Strings of indecipherable numbers fill Perianne Boring’s vision of the world. That’s the future she has dedicated herself to building as the founder of the Chamber of Digital Commerce, the world’s largest blockchain industry trade association. Blockchain is a secure way to mark and distribute digital information. While best known as the core technology for bitcoin and other digital currency, Boring sees a much wider role for blockchain, with her work at the center.

How did you first learn about blockchain?

I’m just a big monetary policy nerd, it’s really interesting to me to dive into. I’m also policy-driven. I worked on the Hill and led negotiations on crowdfunding for the JOBS Act, where I was briefed on [blockchain]. It didn’t end up making its way into the bill but that was my first exposure. That was it for several years until I was separately recruited into RT America where I was covering alternative finance, covering everything CNBC wasn’t covering. I went to the very first year of the bitcoin conference in San Jose. It was a tiny conference and I was the only reporter there but all of the [central bitcoin] players were there, the Winklevoss twins were there.

“Blockchain is going to take over the world.”

What made you want to get involved more directly as an advocate for blockchain?

I’m from Florida and I was personally shook up by the crash in 2008. It devastated my family and community and made me want to fight for strong economic policies. [At the bitcoin conference] I saw these young people raising millions of dollars from PowerPoint presentations and how important it will be for for future financial trajectory of the world. I like that it’s not controlled, just that idea of a currency outside of anyone’s control is powerful. Blockchain is going to take over the world.

Why does blockchain and cryptocurrency matter?

We don’t use the word cryptocurrency, it has too much negative ideas attached. But, blockchain is huge, how it is used depends on who you talk to. Every company has its own theory, but it’s much bigger than just currency. Banks have spent over a billion dollars researching blockchain, the next phase is how they actually implement it. There’s a big speed bump ahead though: regulations. I make sure that I’m leading some of those discussions with regulators.

What are some ways you and the Chamber lead those discussions?

We have several programs to teach [officials] about blockchain like the Blockchain Alliance. That’s a public and private alliance with law enforcement. I want to make sure they had the knowledge and tools they need when [an investigation] connects to blockchain so they don’t feel scared or nervous working with our members. There’s no coursework for this and they didn’t know how to get the information they needed so they would just subpoena every company with ‘bit’ or ‘coin’ in the name. And the blockchain companies were just data dumping every time, but that’s not helpful. We’ve streamlined that process so now CEOs know how to help [law enforcement] and how to check that it’s not criminals pretending to be cops.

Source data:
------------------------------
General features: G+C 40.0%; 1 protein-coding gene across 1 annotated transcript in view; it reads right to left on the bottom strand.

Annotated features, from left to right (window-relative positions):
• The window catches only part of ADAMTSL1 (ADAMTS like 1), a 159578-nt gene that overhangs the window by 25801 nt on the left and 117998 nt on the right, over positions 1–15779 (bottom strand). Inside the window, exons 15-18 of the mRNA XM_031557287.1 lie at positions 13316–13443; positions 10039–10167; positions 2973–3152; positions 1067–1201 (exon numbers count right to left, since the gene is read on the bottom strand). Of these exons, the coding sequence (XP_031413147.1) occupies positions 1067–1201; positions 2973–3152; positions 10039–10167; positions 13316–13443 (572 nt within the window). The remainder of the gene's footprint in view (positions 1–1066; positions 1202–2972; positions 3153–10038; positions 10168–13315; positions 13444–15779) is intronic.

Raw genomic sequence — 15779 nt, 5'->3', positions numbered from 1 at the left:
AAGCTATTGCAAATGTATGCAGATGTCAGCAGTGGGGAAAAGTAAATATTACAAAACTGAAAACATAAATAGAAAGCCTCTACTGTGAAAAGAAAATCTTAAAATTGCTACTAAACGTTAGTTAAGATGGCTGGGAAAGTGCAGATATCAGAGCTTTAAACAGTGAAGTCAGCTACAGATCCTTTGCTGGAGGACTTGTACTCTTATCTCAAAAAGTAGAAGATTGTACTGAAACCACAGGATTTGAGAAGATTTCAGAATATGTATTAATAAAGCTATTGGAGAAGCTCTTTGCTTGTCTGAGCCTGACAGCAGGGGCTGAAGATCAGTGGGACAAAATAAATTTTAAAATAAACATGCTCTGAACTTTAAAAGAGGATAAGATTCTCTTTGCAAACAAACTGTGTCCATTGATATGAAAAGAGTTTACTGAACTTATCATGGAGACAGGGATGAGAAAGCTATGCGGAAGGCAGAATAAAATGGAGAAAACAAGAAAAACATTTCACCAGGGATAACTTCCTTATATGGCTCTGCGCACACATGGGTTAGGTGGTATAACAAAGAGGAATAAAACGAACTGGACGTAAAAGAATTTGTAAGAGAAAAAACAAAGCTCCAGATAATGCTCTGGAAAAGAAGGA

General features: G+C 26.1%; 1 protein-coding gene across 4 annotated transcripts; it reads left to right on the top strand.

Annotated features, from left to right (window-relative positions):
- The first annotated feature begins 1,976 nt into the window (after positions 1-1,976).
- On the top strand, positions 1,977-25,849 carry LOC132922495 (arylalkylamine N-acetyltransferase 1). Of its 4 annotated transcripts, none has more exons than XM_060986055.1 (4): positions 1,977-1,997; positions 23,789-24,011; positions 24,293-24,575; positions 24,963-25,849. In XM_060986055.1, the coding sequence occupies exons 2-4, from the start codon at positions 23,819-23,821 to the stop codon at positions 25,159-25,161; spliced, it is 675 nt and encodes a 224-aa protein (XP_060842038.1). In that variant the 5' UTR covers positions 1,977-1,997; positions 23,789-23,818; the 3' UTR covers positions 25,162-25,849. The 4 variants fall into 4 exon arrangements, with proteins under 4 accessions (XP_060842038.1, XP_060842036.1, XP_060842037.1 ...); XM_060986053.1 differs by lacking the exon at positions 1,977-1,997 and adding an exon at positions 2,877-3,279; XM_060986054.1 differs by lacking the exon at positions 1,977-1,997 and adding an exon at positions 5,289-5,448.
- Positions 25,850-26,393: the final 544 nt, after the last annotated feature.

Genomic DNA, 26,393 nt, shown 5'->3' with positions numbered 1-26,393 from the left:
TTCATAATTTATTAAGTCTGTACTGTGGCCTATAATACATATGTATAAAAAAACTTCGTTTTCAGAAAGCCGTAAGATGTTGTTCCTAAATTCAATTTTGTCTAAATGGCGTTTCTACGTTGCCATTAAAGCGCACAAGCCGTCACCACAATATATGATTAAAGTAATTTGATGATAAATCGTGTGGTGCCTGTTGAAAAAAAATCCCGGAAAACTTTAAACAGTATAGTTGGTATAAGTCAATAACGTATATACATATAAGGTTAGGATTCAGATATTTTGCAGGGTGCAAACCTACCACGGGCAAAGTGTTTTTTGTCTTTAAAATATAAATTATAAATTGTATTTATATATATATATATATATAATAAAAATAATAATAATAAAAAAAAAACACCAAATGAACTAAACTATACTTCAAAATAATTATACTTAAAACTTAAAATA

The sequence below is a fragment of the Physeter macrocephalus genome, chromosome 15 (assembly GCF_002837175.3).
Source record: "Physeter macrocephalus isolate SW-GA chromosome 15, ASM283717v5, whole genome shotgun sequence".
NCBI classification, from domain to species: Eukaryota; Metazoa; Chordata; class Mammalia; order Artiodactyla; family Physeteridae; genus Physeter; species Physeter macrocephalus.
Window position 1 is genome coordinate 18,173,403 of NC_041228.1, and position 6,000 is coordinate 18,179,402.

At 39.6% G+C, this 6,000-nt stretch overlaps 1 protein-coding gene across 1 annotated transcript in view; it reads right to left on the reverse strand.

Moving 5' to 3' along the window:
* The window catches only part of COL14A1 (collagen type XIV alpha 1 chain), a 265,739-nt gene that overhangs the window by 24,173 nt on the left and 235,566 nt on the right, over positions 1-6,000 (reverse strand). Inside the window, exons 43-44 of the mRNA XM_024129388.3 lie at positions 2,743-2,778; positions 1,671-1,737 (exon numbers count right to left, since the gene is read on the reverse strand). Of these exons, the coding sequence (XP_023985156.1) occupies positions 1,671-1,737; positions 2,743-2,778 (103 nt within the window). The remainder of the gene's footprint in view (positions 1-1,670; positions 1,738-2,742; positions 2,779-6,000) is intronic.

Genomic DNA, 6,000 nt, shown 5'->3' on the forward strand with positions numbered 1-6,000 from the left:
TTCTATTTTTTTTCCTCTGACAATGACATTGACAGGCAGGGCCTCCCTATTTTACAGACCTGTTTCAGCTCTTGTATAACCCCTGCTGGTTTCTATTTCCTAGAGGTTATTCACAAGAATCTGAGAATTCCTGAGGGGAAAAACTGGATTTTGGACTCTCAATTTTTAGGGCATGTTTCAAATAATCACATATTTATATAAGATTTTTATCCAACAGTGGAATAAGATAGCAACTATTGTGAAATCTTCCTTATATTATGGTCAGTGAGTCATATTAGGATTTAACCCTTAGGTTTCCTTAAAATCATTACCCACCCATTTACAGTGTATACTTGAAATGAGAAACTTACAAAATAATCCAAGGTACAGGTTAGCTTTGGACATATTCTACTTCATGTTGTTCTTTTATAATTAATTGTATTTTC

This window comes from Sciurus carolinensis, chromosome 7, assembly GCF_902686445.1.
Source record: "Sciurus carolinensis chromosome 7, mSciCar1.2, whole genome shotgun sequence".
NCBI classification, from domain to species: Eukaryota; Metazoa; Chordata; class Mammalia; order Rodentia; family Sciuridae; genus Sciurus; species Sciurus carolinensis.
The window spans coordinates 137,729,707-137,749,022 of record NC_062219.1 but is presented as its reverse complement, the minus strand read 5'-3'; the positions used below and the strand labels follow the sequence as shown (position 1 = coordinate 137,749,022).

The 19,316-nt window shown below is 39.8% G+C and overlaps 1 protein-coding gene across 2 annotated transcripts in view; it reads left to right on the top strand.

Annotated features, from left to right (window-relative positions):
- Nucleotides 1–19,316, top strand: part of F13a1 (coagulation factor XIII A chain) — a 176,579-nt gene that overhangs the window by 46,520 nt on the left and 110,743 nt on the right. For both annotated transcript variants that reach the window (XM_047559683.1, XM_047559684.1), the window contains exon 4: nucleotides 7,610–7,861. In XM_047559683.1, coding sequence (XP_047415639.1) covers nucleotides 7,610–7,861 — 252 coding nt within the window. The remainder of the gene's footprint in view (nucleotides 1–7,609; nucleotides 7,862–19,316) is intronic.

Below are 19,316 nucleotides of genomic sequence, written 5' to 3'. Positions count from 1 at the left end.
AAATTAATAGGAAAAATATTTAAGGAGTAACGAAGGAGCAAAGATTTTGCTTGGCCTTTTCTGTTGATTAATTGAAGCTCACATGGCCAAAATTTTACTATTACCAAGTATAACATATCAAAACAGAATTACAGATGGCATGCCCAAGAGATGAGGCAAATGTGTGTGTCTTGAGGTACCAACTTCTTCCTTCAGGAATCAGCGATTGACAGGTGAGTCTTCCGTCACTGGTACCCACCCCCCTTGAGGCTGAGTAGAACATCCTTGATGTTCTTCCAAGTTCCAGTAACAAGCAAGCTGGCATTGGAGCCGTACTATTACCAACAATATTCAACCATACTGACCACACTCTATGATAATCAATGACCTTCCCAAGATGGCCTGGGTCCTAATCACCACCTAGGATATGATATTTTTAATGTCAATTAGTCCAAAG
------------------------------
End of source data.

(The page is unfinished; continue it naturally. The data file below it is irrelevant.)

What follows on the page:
“Becoming an entrepreneur is like jumping off a mountain with no parachute hoping someone set up trampoline at bottom.”

What moments in your life set you on the path you career is currently on.

I was studying economics at the University of Florida in 2007 and 2008. I got to study a historic collapse in real time and I wanted to know how it happened. The fiat currency we use is not sustainable and we know that we have not fixed that problem. The monetary system is going to need fixing and I want to be one of the key initiators of that debate. We need something different. Gold is archaic, but bitcoin is gold 2.0.

Who do you admire or look up to in D.C.?

Janet Yellen. I admire her, and would love to have her job. She’s doing the best job she can in a difficult situation. The U.S. is the world leader in financial services, the rest of the world looks to us to supply leadership on these issues and she supplies it.

Do you see yourself taking the job as head of the Fed someday then?

I guess I would be happy with Treasury Secretary too.

How has being a woman had an impact on your career in fintech?

There’s not a lot of women in finance, not a lot of women in tech and not a lot of women in fintech. There’s even fewer in the blockchain space, just nine percent. That’s very hard as someone who’s constantly having to fundraise because in our society white men write white men checks. It’s 10 times as hard and I have to work 10 times as hard for the same result. No one works harder than me, but it’s critical. I’ve never taken day off. Every industry is disproportionately male, though that’s beginning to change. It’s going to be another generation before we see workforce equality. And I still have privilege being white and in America. I can’t imagine how hard it would be as a woman in Afghanistan.

How do you balance working so hard with the rest of your life?

I recently started realizing where I am, that I have to think about work and life balance more. I try to be healthy and work out regularly, but I don’t have very good work life balance. I wanted to get a dog, I settled on a plant instead.

What are the best and worst parts of being an entrepreneur?

For the first six months I had no health insurance and no salary. It takes an entrepreneurial spirit to be an entrepreneur. It’s wild. The ups and the downs are insane. There were days when I could not get my face of the floor of my apartment, I actually could not get my cheek off the ground. Then there are days that are amazing, like when Microsoft and IBM became our partners. That was a major accomplishment. You have to be emotionally stable with a stomach of steel to get through challenges every day. It’s not for everybody, you need a support system. Becoming an entrepreneur is like jumping off a mountain with no parachute hoping someone set up trampoline at bottom.